Wednesday, April 30, 2008
Although I didn’t feel like mentioning it at the time, I had, in fact, just returned from a two-week stay in the US, where I had witnessed the conclusion of my mother’s battle with lung cancer. Mortality was, as you might imagine, not so much an abstract issue for me at that time.
But as with all terminal illnesses, 'the end' was – by definition – hardly a surprise; in the months leading up to it, I had done a lot of thinking about what was coming. One of the things I reached for was Norbert Elias’s book, The Loneliness of the Dying. I had come to know Elias’s work through my research on the history of violence and crime, and it had come to play an important role in my thinking about the world. I suppose it might strike you as odd to consult a sociological theorist when dealing with a personal sorrow; on the other hand, maybe it is a sign of quality theory that it tells you something useful about real life.
In any case, The Loneliness of the Dying is quite a remarkable little book. It betrays, in parts, Elias’s tendency to express himself in a somewhat dry, sociological language, but there are other insightful and almost poetic passages.
I quoted one last year:
Death is not terrible. One passes into dreaming and the world vanishes -- if all goes well. Terrible can be the pain of the dying, terrible, too, the loss of the living when a beloved person dies. There is no known cure. We are part of each other. [...]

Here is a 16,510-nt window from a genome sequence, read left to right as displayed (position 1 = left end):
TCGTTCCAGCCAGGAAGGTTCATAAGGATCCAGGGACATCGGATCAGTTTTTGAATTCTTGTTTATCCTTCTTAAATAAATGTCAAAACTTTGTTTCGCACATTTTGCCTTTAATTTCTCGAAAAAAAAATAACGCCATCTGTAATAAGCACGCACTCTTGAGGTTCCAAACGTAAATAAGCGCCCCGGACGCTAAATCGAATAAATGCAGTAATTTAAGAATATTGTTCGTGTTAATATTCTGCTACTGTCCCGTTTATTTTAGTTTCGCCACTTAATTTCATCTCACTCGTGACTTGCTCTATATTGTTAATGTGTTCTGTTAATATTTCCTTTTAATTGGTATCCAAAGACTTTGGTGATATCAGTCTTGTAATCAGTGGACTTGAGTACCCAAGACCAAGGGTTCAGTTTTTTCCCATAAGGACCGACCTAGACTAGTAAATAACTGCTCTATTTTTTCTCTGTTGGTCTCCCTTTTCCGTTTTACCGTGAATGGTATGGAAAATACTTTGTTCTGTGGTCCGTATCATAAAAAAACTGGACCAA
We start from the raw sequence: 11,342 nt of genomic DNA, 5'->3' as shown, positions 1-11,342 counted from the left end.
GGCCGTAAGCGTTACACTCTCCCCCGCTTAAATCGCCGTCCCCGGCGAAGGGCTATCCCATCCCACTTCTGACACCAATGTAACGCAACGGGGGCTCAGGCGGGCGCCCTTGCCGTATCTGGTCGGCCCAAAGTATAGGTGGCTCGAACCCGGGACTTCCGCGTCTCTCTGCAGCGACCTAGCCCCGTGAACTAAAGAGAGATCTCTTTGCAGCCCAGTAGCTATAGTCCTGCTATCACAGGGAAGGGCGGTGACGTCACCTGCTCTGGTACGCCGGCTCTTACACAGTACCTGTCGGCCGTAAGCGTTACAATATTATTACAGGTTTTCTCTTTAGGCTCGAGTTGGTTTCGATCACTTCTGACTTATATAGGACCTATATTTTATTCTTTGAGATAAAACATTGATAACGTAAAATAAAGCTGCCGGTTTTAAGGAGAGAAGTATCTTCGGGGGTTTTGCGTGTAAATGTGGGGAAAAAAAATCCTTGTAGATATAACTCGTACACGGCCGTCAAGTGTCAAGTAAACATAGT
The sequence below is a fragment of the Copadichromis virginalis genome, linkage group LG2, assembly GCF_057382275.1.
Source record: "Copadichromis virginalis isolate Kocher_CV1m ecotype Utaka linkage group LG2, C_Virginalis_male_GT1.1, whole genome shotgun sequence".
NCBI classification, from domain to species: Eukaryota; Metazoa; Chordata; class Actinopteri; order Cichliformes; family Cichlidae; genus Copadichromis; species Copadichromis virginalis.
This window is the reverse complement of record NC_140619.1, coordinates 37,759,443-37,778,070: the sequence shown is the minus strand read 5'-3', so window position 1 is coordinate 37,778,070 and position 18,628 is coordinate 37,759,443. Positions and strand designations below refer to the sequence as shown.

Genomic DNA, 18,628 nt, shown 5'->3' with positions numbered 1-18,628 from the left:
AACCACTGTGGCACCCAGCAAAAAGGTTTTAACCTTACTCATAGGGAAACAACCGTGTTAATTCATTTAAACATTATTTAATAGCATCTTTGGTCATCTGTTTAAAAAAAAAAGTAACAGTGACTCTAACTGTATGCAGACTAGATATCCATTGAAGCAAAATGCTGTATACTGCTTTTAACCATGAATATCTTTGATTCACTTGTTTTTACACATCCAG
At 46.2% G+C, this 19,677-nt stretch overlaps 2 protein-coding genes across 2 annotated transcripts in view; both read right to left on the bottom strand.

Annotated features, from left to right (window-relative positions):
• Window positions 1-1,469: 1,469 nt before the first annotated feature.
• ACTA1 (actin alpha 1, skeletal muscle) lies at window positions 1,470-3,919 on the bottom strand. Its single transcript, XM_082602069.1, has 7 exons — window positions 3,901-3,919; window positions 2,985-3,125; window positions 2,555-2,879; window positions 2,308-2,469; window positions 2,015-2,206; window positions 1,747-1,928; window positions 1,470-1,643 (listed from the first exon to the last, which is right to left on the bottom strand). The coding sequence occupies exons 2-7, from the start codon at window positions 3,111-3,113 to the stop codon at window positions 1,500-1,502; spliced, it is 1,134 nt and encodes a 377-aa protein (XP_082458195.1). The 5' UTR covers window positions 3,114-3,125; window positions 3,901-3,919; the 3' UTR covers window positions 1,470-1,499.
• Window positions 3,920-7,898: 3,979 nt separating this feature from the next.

There are indeed many terrors that surround dying. What people can do to secure for each other easy and peaceful ways of dying has yet to be discovered. The friendship of those who live on, the feeling of dying people that they do not embarrass the living, is certainly part of it. And social repression, the veil of unease that frequently surrounds the whole sphere of dying in our days, is of little help to people. Perhaps we ought to speak more openly and clearly about death, even if it is by ceasing to present it as a mystery. Death hides no secret. It opens no door. It is the end of a person. What survives is what he or she has given to other people, what stays in their memory. If humanity disappears, everything that any human being has ever done, everything for which people have lived and fought each other, including all secular or supernatural systems of belief, becomes meaningless.
(The Loneliness of the Dying, trans. Edmund Jephcott, 1985, pp. 66 and 67).